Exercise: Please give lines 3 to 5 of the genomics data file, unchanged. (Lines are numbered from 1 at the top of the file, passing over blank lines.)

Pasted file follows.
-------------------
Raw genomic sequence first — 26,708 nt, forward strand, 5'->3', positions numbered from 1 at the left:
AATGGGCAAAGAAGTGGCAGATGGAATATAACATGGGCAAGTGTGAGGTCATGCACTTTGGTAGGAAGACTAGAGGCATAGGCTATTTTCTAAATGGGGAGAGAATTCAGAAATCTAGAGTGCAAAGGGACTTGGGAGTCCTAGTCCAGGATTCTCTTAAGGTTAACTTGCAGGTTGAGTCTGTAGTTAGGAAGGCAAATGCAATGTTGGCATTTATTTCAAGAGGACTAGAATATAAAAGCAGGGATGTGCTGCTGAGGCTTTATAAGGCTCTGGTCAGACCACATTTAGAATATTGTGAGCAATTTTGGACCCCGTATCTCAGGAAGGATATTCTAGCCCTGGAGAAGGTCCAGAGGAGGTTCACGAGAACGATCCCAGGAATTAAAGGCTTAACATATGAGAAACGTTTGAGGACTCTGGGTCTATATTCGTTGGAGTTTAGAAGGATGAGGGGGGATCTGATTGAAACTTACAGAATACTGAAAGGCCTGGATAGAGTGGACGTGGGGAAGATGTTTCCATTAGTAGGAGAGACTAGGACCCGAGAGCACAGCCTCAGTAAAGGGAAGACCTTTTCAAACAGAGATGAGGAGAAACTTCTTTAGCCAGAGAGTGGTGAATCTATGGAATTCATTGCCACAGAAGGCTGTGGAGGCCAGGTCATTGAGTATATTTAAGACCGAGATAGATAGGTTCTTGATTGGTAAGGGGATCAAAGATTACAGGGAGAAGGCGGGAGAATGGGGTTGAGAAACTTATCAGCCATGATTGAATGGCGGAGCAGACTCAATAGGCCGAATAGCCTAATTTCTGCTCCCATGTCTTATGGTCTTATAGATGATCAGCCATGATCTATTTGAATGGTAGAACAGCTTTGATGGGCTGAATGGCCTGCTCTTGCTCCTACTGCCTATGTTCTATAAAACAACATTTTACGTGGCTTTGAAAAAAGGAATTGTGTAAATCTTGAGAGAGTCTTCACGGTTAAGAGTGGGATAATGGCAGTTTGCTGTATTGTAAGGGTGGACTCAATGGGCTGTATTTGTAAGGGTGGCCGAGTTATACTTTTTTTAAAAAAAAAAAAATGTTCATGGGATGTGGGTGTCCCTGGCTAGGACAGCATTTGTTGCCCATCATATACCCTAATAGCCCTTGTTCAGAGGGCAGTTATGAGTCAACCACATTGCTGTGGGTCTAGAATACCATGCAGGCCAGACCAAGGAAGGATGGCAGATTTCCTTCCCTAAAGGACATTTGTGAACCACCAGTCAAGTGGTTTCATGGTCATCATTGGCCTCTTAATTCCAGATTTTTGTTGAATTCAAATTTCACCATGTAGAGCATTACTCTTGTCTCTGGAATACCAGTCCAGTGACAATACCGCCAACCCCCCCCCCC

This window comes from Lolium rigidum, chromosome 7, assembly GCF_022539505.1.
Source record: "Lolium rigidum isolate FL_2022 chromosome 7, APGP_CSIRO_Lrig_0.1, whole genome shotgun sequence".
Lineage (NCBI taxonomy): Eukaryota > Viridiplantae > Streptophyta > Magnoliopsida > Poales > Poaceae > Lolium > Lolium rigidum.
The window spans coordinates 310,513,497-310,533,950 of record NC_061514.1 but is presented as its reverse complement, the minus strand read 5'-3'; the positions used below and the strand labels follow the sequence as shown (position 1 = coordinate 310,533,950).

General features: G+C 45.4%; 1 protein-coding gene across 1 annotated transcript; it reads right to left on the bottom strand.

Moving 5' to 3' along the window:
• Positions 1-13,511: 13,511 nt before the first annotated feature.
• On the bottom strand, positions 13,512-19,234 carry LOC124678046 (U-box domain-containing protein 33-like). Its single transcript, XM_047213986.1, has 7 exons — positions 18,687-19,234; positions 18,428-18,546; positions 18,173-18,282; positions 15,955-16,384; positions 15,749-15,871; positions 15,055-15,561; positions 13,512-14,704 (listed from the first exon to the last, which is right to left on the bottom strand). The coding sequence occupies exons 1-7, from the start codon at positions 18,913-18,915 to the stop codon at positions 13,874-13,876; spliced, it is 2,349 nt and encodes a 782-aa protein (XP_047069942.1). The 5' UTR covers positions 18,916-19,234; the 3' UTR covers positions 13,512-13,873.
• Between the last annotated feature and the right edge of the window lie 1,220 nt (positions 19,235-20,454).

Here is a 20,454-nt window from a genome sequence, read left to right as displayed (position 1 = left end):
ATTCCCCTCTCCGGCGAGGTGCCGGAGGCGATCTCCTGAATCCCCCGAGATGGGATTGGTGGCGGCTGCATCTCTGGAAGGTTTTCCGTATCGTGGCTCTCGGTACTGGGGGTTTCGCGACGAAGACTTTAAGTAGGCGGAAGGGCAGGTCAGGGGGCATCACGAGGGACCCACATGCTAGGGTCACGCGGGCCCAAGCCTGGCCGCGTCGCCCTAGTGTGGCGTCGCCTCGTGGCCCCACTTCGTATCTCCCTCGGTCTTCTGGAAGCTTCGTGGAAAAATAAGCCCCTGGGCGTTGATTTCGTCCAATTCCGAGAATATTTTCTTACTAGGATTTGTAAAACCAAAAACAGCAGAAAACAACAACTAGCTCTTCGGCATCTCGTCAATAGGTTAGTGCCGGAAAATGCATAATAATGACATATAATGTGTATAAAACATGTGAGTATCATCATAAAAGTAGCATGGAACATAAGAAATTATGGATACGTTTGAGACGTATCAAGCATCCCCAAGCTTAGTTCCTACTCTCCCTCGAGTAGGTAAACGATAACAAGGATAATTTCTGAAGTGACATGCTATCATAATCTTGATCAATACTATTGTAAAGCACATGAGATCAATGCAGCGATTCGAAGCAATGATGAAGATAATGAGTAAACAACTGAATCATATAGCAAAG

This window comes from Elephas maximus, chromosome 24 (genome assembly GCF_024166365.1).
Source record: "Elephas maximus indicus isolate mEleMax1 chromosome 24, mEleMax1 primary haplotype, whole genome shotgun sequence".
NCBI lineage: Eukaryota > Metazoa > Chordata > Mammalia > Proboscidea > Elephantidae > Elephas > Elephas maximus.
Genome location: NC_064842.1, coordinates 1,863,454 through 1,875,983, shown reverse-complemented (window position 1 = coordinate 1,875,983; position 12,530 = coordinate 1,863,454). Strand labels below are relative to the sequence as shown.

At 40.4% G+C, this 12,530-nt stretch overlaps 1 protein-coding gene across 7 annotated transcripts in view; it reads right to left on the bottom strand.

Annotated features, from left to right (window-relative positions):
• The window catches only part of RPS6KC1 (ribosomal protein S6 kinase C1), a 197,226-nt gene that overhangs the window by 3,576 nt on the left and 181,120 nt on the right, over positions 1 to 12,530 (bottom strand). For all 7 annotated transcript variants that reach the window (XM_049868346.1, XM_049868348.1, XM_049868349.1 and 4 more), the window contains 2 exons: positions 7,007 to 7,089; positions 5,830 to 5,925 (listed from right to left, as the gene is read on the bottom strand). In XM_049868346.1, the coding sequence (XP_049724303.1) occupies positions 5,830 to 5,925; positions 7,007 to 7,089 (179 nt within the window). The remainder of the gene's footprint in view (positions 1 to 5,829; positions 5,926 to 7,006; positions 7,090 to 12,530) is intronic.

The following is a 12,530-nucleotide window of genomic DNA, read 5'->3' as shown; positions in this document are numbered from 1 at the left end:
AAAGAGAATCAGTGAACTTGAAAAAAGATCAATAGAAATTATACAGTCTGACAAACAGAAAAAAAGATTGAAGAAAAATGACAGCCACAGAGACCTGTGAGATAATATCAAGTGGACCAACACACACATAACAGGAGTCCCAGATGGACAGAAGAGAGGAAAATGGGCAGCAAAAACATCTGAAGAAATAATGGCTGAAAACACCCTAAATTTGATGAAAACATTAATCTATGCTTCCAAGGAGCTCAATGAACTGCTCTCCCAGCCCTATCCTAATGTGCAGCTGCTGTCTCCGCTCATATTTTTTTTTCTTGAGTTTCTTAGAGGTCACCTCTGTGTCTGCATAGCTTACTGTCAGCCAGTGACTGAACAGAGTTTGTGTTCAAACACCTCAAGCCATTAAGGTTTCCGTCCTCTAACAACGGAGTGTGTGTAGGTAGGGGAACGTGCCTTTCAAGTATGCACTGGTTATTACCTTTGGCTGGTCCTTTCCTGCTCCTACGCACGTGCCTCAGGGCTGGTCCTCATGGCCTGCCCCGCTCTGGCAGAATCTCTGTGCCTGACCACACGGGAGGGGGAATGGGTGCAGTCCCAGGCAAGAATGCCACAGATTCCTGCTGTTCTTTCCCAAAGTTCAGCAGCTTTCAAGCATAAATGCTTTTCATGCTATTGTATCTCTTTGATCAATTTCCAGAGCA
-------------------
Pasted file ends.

This window comes from Lolium rigidum, chromosome 7, assembly GCF_022539505.1.
Source record: "Lolium rigidum isolate FL_2022 chromosome 7, APGP_CSIRO_Lrig_0.1, whole genome shotgun sequence".
Lineage (NCBI taxonomy): Eukaryota > Viridiplantae > Streptophyta > Magnoliopsida > Poales > Poaceae > Lolium > Lolium rigidum.